India still under pressure
11/4/2011 4:22 PM Friday
President & CEO
Fullerton Securities & Wealth Advisors
Over the past couple of months, the Indian economy (in fact, all global economies without exception) has faced multiple headwinds due to various factors like the sovereign debt crisis in Europe, rising unemployment and political tensions in the developed world, domestic macro concerns, especially related to rising inflation in emerging markets, along with the balancing act between monetary tightening and finally, policy inertia. The global and domestic slowdown fears have resulted in dismal investor sentiment and the flight of capital, leading to a sharp 15 per cent correction in Indian markets over the last two months. Foreign Institutional Investors (FII) have pulled out around USD 2 billion from the equity markets during this period. To add to the woes, retail participation has dried up and the corpus available with domestic institutions in also limited.
On the earnings front, the first and the foremost thing that has come to light are the advance tax numbers for Q2 FY12, which are not encouraging. Sequentially, the growth in Q2 FY12 advance tax collection for the top 100 companies has almost halved to 9.9 per cent. A growth below 10 per cent indicates a weaker earning season ahead. If corporate growth starts faltering, we will witness significant downgrades, leading to a further weakening of the markets going forward. The other imminent issue is that of a potential Greek government default, which could drag markets down across the globe, though the impact will depend on various aspects of the default, as and when it transpires.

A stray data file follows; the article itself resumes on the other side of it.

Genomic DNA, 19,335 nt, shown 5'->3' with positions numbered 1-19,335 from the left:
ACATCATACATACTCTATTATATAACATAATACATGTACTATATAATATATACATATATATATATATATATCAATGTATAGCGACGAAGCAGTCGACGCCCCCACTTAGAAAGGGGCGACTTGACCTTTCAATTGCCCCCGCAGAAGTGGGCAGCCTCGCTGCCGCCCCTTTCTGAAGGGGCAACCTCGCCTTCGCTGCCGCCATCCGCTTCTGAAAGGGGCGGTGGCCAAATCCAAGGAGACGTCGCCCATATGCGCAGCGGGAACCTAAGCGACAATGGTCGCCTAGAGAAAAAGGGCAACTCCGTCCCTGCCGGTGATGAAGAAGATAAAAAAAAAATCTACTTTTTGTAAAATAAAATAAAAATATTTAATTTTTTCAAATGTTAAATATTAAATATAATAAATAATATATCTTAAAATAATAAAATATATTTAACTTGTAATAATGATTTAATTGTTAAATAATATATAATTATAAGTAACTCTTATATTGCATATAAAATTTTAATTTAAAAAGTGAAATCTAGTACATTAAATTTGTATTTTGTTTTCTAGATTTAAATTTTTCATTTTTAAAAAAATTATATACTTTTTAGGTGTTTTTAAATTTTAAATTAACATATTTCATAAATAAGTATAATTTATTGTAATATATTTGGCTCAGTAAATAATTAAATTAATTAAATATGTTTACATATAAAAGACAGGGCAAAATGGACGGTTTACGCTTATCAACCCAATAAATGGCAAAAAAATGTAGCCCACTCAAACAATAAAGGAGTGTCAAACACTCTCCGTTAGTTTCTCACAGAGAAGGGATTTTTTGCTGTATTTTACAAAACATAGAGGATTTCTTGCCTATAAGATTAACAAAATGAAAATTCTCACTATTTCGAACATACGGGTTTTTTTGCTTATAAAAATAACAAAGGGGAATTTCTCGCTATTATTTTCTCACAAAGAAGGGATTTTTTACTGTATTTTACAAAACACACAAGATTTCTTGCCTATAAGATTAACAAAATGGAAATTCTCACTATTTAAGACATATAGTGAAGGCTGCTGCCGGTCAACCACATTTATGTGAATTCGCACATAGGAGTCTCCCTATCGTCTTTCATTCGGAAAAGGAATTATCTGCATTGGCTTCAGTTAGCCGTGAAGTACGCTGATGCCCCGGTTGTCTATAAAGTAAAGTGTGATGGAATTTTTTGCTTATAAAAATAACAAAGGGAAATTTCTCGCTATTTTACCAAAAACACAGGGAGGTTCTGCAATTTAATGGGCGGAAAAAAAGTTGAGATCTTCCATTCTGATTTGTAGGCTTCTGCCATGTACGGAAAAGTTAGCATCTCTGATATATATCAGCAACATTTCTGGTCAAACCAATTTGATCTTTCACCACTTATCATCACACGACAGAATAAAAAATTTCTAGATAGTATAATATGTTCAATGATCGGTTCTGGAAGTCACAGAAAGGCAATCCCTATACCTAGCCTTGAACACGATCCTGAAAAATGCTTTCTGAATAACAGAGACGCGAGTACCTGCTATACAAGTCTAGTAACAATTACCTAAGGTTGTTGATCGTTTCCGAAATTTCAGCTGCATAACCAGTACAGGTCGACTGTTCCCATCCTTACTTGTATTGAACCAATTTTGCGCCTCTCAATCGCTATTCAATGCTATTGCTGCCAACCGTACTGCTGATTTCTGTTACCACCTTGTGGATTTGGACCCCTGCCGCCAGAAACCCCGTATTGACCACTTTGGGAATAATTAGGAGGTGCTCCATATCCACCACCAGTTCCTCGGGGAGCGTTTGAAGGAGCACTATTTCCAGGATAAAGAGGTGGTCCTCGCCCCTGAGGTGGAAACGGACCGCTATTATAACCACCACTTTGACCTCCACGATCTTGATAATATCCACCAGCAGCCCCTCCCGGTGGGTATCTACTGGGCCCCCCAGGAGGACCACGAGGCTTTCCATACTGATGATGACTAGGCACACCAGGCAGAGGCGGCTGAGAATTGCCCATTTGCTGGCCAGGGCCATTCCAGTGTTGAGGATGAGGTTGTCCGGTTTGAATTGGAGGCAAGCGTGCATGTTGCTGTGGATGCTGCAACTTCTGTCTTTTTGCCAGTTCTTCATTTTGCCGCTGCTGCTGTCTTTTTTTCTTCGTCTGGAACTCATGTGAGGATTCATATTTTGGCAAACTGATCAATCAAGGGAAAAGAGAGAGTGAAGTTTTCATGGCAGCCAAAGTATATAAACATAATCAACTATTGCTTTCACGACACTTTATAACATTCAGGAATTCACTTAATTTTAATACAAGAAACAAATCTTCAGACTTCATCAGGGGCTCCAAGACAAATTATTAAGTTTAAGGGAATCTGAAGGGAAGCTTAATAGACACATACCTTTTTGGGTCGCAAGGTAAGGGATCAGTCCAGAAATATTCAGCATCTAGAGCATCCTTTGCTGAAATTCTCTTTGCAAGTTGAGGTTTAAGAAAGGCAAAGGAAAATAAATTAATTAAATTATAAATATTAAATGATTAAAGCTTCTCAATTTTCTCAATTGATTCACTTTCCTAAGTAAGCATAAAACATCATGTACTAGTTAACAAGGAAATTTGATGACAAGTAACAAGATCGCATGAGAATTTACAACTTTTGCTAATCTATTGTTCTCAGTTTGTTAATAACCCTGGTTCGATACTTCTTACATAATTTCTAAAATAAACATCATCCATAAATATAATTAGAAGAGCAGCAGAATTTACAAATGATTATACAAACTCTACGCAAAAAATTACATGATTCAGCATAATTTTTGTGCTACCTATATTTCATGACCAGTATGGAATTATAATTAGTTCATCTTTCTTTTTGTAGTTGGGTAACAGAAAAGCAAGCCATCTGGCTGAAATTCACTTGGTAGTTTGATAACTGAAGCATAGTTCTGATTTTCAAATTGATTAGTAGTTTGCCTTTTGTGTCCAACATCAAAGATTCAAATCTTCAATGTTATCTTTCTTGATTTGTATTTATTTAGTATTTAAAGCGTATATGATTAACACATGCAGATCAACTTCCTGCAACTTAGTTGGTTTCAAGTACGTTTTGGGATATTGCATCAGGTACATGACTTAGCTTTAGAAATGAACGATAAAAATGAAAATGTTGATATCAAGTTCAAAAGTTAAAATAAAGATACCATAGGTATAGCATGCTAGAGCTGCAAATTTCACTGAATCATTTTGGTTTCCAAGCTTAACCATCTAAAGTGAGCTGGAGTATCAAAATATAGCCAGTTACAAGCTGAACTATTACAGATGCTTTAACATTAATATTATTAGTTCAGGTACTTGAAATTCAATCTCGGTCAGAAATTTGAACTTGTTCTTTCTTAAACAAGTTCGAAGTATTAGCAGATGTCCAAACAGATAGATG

Inflation rose to a 13-month high in the month of August 2011, and is pretty close to being in double-digits. Going forward, inflation may cool to six-seven per cent by March 2012, on the back of a good monsoon and a high base effect, bringing it well within the RBI’s comfort zone. It does appear that we are at the top of the interest rate cycle, and as interest rates and inflation ease, we expect consumption-driven and rate-sensitive sectors to benefit. We are probably getting closer to the end of a rate hike. From the RBI’s point of view, commodities have come down globally, but against that, the rupee has depreciated. So, there has not been a great impact yet. Currently, the inflation figure is still looking closer to the 10 per cent mark.
The global economic situation continues to remain uncertain, with the debt crisis spreading to other economies of the European Union. Economic data from other parts of the globe, like the US and China, shows a worrying trend. We expect the pressure on the markets to continue until there is some resolution to the crisis, which may entail things getting worse, before they get better. In our view, some level of default by Greece is now a given. It is more an issue of the process of the default and how the EU manages the fallout.
Two positive outcomes that we see from the current scenario are the effects of an exceptional monsoon and a softening in global commodity prices, which should bring inflation down faster than expected. The valuations of quality scrips are below long-term averages in India. Long-term growth on the back of India’s demographic dividend and improving ROEs for quality listed companies will continue to drive growth. In the near-term, some decisive policy actions and progress on GST, Direct Tax, FDI in retail and insurance etc. will be the triggers.
The long-term growth story of the Indian markets is still intact, and corrections like these make the market attractive. Investors should use these dips as entry opportunities, given the valuations. Also, one should not try to time the markets, as it is very difficult to predict the lowest point with certainty.
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